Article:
Roger Hannigan Gilson has an article in the Times Union today about the hotel being proposed for the corner of Fourth and Warren streets by the Galvan Foundation: "Hudson's biggest property owner, a non-profit, plans luxury hotel."
The article provides no information about the hotel that Gossips has not already shared. What makes it a must read is Gilson's account of an interview with one of the Common Council's rookie members, Alder Mohammed Rony (Second Ward).
Is there any way get around the blocked article online for those of us who don't subscribe?ReplyDelete
Clear the History on your browser and it will reset your number of free articles for the month.Delete
Alder Rony hit on all the points about Galvan; hoarding properties, artificial inflation, and benefiting from the crisis they created. At least we know local politicians are aware about Galvan's business model, but what action are they going to take? Galvan has near free reign on Hudson.ReplyDelete
Rony's comments are dead-on. After years of Tom's self-serving pander act filling the room, it's a real breath of fresh air to hear some real candor from the Common Council.ReplyDelete
I'd be happy to see that hotel project happen. Those who are expressing opposition to the project bear the obligation of suggesting what an alternative might be. That mess at 4th & Warren has sat there for decades with no progress, and I don't see investors other than Galvan stepping up with viable proposals. And it seems that lately "parking' is often brought up as a way to impede new projects, which is unfortunate. Most other small towns would be delighted to have so much economic activity that parking becomes a problem.ReplyDelete
Happy to see it happen? Do you live in Hudson? Pay taxes here? Because as the article makes clear, this is not about a hotel, economic activity or the viability of the proposal: it's about milking the tax credits, PILOTs and other bullshit financial games that hucksters, abetted by politicians, use to line their pockets at the expense of "small towns" that are "delighted" to so much "economic activity" in their borders -- until the "economic activity" becomes nothing more than a transfer of wealth. Wake up.Delete
Indeed, it's hard not to imagine Galvan is going to get tax breaks for a hotel then contract out with the county to lease the rooms for a homeless population that probably has few ties to Hudson. (Galvan's Civic Motel charges exorbitant rates year-round, likely putting it at a revenue-per-bed rate on par or higher than most of Hudson's hotels, which are at capacity only on weekends and during tourist season.)Delete
I don't know, I have mixed feelings on that. The buildings were empty for years, so no housing units will be lost by making it into a hotel. On the other hand, how many hotels do you need in such a small town? There is not much of an economy here without tourists. If the statistics on the vacant buildings are true, perhaps some deal could be made, so many units of affordable apartments in the vacant buildings in exchange for granting permissions for the hotel? The hotel will bring lodging tax and the guests will generate sales tax, so there is some benefit there. Seems you have to find a way to milk the tourist industry for what you can get out of it and use the money wisely to benefit the residents without becoming so overrun that it destroys the integrity of the town.ReplyDelete
When a city has no Planning Department (or anything even close to it) and it is a target for investors, flippers, developers and schemers from all over the planet trying only to turn a buck while claiming to "do the right thing for the community" or some equally attractive-sounding nonsense, a place like Hudson suffers big time. No planning, no plan, so we are at the mercy of those who show up with the money and get the real estate. Then things really get ugly -- hotels and enormous apartment buildings on once quiet streets with few parking options to begin with here there and anywhere, probably where they shouldn't be located. And, of course, Air BnB's galore to choose from. Suddenly there are few if any affordable rentals or homes to buy and bodegas the only place to afford some "groceries." The wealthy flock to live and visit at $400 a night. The common folk flee. I think this process is called Galvanization, or at least it should be, and it has arrived. Like a steamroller over a bitty city with no plan.ReplyDelete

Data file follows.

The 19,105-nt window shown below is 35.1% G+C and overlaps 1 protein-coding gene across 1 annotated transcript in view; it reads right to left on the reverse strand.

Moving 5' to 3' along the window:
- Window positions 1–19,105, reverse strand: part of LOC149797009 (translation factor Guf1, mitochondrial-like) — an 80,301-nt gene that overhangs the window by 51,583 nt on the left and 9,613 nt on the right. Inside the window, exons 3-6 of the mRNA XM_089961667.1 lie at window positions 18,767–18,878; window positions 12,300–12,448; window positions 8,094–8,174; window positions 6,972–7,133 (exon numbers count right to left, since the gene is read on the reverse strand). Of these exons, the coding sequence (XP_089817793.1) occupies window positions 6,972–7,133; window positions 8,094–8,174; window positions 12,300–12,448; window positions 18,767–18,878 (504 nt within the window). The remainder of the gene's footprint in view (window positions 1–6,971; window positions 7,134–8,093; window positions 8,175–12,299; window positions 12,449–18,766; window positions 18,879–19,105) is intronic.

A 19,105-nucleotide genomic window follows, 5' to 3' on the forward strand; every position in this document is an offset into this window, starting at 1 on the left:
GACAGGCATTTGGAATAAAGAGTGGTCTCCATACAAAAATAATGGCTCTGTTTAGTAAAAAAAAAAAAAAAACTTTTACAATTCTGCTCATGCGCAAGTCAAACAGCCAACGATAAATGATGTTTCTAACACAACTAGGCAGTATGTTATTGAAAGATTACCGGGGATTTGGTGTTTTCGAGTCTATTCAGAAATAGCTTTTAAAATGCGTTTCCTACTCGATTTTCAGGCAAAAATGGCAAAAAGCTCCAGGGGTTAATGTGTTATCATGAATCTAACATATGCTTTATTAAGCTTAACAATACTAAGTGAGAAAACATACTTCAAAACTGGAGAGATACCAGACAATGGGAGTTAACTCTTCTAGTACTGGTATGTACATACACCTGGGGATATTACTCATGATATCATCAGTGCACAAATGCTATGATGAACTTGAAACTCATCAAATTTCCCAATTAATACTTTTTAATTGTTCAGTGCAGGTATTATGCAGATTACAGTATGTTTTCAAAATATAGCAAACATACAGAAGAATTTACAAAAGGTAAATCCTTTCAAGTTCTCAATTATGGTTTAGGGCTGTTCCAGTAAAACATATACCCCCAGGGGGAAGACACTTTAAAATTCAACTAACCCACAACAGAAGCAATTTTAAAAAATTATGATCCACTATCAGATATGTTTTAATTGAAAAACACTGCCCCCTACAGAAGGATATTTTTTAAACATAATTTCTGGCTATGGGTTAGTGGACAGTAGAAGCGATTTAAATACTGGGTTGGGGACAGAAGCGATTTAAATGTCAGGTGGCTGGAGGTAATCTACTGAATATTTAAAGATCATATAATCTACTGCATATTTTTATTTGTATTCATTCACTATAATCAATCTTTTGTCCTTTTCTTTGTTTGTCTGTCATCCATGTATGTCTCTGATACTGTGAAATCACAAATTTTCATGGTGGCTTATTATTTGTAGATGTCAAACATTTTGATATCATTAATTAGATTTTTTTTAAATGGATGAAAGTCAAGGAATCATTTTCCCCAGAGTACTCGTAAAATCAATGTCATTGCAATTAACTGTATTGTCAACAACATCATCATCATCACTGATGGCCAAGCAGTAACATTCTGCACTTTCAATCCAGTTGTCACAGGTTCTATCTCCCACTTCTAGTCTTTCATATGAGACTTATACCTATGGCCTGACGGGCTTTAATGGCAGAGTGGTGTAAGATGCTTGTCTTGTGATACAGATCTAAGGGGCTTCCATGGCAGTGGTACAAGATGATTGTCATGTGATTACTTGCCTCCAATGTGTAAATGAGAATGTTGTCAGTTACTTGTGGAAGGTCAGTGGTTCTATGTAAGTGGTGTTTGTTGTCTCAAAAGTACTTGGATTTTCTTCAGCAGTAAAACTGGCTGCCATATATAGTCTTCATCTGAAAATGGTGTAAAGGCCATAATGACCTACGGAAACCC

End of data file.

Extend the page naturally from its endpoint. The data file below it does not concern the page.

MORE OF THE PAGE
I am possibly mistaken - I think Hudson City Hall has at least two planners doing our work. That would be Kamal Johnson and Tom Depietro. Give them both a salary raise!
People who are just coming into the situation may miss the sarcasm and think that last paragraph should be taken at face value.Delete
Are they going to contract out the management to an experienced hospitality company or run it themselves? I hope this is not some sort of bait and switch to put a SRO flophouse to get more social service contracts. Just ask yourself, what does Galvan have more experience with?ReplyDelete
Just check out the sidewalks at Fourth & Warren at every snow and ice event and you'll get a really good idea of Galvan's "community involvrment".ReplyDelete
Then head up Warren to 5th and walk their sidewalk along the vacant lot, from Warren to the alley. Try not to ruin your ankle or fall on your face, even without snow and ice. It is one of the worst half blocks of sidewalk in all of Hudson, if not the worst. And Galvan's stated mission is to "improve the quality of life in Columbia County." It's absurd. Instead, they offer City Hall hundreds of thousands of dollars to repair a decrepit building they are desperate to get rid of and magically turn into a respectable ADA COMPLIANT City Hall. ADA compliant!Delete